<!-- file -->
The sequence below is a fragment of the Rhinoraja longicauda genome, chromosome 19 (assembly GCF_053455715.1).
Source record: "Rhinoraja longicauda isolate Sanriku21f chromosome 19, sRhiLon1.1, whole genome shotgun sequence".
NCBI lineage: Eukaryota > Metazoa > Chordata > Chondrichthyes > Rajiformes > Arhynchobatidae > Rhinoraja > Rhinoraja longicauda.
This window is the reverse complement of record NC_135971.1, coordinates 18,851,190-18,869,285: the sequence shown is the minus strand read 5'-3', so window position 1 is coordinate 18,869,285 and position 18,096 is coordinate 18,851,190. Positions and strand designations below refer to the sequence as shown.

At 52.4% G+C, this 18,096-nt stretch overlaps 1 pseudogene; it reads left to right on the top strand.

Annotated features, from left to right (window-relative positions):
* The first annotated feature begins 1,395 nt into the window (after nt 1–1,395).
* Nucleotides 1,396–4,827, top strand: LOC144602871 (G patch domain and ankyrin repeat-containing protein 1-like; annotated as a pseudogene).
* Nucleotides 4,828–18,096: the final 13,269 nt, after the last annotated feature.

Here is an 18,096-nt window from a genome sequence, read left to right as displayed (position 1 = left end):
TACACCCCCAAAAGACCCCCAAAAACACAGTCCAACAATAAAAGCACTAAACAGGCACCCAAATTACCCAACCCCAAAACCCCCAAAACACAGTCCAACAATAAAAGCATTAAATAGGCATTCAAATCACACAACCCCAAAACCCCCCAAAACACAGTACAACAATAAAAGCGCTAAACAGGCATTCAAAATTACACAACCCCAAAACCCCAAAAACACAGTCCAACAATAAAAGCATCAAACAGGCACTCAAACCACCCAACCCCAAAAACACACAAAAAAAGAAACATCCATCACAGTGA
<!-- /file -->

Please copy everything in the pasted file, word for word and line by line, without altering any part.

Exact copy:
The sequence below is a fragment of the Rhinoraja longicauda genome, chromosome 19 (assembly GCF_053455715.1).
Source record: "Rhinoraja longicauda isolate Sanriku21f chromosome 19, sRhiLon1.1, whole genome shotgun sequence".
NCBI lineage: Eukaryota > Metazoa > Chordata > Chondrichthyes > Rajiformes > Arhynchobatidae > Rhinoraja > Rhinoraja longicauda.
This window is the reverse complement of record NC_135971.1, coordinates 18,851,190-18,869,285: the sequence shown is the minus strand read 5'-3', so window position 1 is coordinate 18,869,285 and position 18,096 is coordinate 18,851,190. Positions and strand designations below refer to the sequence as shown.

At 52.4% G+C, this 18,096-nt stretch overlaps 1 pseudogene; it reads left to right on the top strand.

Annotated features, from left to right (window-relative positions):
* The first annotated feature begins 1,395 nt into the window (after nt 1–1,395).
* Nucleotides 1,396–4,827, top strand: LOC144602871 (G patch domain and ankyrin repeat-containing protein 1-like; annotated as a pseudogene).
* Nucleotides 4,828–18,096: the final 13,269 nt, after the last annotated feature.

Here is an 18,096-nt window from a genome sequence, read left to right as displayed (position 1 = left end):
TACACCCCCAAAAGACCCCCAAAAACACAGTCCAACAATAAAAGCACTAAACAGGCACCCAAATTACCCAACCCCAAAACCCCCAAAACACAGTCCAACAATAAAAGCATTAAATAGGCATTCAAATCACACAACCCCAAAACCCCCCAAAACACAGTACAACAATAAAAGCGCTAAACAGGCATTCAAAATTACACAACCCCAAAACCCCAAAAACACAGTCCAACAATAAAAGCATCAAACAGGCACTCAAACCACCCAACCCCAAAAACACACAAAAAAAGAAACATCCATCACAGTGA